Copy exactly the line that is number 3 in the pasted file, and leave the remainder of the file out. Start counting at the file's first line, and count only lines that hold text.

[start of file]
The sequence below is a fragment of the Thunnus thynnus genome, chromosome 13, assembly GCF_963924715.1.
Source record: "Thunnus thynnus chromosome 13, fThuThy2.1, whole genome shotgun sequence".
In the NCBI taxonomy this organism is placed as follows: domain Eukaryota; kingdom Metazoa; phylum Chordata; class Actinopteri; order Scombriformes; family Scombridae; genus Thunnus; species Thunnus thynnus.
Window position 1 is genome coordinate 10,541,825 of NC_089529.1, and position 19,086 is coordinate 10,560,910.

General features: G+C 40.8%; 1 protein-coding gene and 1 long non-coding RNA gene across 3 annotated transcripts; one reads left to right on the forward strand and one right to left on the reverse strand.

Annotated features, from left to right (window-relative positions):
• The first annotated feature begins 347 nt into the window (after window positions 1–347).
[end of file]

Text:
In the NCBI taxonomy this organism is placed as follows: domain Eukaryota; kingdom Metazoa; phylum Chordata; class Actinopteri; order Scombriformes; family Scombridae; genus Thunnus; species Thunnus thynnus.